Borrowing from a 401(k) account may be smart if the account holder has no alternative, a secure job, a valid reason and the means to repay it on time, states Bankrate. Drawbacks include loss of investment return and a possible tax penalty for late repayment, according to Nolo.
401(k) loans are limited to the lesser of $50,000 or 50 percent of the vested account balance as of 2015, although up to $10,000 is permitted even if the total account is less than $20,000, reports the IRS. No credit check is required, and application fees are nonexistent or minimal, as reported by About.com. Normally, 401(k) loans must be paid back within 5 years, although the payment period is longer when buying a home. Along with the regular payments, which usually begin with the next pay period, the account holder pays back regular interest into the account.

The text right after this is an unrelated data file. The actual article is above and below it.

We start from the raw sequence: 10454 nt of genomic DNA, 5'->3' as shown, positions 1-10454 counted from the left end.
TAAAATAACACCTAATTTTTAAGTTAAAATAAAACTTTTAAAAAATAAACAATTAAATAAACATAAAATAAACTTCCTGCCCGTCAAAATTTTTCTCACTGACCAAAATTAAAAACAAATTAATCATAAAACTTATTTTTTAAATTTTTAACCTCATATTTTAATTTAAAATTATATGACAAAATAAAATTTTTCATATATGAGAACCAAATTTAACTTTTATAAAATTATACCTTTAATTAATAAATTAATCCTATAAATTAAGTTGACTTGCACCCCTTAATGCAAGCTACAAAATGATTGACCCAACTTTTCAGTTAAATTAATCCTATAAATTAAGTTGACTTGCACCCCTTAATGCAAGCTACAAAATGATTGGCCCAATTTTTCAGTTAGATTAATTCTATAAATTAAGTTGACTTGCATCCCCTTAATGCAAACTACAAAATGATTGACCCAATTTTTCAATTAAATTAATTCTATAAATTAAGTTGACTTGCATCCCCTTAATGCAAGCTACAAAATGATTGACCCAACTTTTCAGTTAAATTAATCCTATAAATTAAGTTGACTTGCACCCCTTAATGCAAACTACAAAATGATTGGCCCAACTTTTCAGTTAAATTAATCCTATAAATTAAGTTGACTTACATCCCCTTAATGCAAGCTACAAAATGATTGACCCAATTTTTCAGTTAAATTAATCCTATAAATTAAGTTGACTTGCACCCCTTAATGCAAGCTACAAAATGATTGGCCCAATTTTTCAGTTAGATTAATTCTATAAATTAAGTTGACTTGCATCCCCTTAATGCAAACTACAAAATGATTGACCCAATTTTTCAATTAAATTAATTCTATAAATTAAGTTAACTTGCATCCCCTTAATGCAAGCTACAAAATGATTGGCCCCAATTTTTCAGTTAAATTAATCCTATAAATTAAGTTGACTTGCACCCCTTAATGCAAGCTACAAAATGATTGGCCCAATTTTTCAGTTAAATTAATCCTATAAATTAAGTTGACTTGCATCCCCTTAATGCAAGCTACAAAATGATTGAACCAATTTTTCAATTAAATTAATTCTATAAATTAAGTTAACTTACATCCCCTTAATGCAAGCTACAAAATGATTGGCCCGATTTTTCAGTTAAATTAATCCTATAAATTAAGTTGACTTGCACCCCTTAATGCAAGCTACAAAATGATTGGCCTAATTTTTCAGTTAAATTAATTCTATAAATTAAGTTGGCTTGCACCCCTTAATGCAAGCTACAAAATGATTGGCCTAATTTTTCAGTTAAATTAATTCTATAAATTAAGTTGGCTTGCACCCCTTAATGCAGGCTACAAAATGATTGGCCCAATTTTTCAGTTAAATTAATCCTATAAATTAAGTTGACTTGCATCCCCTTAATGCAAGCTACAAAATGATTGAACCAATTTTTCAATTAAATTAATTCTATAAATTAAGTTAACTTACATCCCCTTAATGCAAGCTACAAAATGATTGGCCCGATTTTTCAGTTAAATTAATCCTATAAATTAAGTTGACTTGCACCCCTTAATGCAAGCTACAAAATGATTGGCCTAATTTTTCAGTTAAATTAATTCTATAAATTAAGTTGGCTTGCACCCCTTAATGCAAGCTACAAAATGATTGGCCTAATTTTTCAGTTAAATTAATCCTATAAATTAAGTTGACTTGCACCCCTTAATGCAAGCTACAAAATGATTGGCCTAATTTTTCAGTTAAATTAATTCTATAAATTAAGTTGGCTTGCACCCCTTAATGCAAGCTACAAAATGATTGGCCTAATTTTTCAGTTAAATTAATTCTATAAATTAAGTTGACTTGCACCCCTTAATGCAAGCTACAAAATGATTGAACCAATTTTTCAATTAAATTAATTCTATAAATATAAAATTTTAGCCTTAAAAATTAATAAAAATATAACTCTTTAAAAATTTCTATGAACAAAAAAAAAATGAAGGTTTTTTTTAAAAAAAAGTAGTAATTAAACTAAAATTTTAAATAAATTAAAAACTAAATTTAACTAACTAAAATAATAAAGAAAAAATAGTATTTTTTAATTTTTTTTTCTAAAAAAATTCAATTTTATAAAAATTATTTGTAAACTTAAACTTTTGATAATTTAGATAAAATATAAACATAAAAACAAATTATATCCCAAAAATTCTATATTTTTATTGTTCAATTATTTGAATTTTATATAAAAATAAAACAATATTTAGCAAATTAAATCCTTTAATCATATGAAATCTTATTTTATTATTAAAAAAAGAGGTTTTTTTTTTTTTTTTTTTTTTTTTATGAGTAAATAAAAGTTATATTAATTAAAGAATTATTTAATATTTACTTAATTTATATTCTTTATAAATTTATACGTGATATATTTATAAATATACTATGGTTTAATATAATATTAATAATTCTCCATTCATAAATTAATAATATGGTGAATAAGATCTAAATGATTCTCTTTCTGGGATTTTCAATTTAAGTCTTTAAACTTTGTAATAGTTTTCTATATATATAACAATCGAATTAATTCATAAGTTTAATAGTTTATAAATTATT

Account holders contemplating 401(k) loans should first consider alternatives, such as refinancing or arrangements with creditors, says Bankrate. Only those with stable jobs should consider them, because if the borrower changes jobs or is laid off, 401(k) loans usually need to be paid back within 60 days. If they are not, they risk being reclassified as regular 401(k) distributions subject to 10 percent penalty tax by the IRS. Buying a home, starting a business or pursuing further education are possible motivations for obtaining 401(k) loans. They should not be used to pay off credit card debt, warns USA Today.